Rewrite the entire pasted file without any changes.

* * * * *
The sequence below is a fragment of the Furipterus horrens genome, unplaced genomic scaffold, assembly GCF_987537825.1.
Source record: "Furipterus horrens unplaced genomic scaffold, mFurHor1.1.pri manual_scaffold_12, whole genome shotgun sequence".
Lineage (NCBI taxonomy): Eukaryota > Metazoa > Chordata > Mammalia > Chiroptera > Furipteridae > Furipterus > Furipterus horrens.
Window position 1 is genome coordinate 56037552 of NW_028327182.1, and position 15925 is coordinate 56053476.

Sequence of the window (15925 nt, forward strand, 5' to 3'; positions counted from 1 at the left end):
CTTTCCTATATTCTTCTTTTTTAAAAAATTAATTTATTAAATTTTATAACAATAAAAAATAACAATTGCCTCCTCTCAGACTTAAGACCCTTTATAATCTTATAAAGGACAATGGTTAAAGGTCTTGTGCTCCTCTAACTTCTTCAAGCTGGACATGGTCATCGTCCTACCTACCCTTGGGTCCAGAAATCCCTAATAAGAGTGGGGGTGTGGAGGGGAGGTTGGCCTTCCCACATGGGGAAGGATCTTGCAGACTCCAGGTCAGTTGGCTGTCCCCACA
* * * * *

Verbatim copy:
The sequence below is a fragment of the Furipterus horrens genome, unplaced genomic scaffold, assembly GCF_987537825.1.
Source record: "Furipterus horrens unplaced genomic scaffold, mFurHor1.1.pri manual_scaffold_12, whole genome shotgun sequence".
Lineage (NCBI taxonomy): Eukaryota > Metazoa > Chordata > Mammalia > Chiroptera > Furipteridae > Furipterus > Furipterus horrens.
Window position 1 is genome coordinate 56037552 of NW_028327182.1, and position 15925 is coordinate 56053476.

Sequence of the window (15925 nt, forward strand, 5' to 3'; positions counted from 1 at the left end):
CTTTCCTATATTCTTCTTTTTTAAAAAATTAATTTATTAAATTTTATAACAATAAAAAATAACAATTGCCTCCTCTCAGACTTAAGACCCTTTATAATCTTATAAAGGACAATGGTTAAAGGTCTTGTGCTCCTCTAACTTCTTCAAGCTGGACATGGTCATCGTCCTACCTACCCTTGGGTCCAGAAATCCCTAATAAGAGTGGGGGTGTGGAGGGGAGGTTGGCCTTCCCACATGGGGAAGGATCTTGCAGACTCCAGGTCAGTTGGCTGTCCCCACA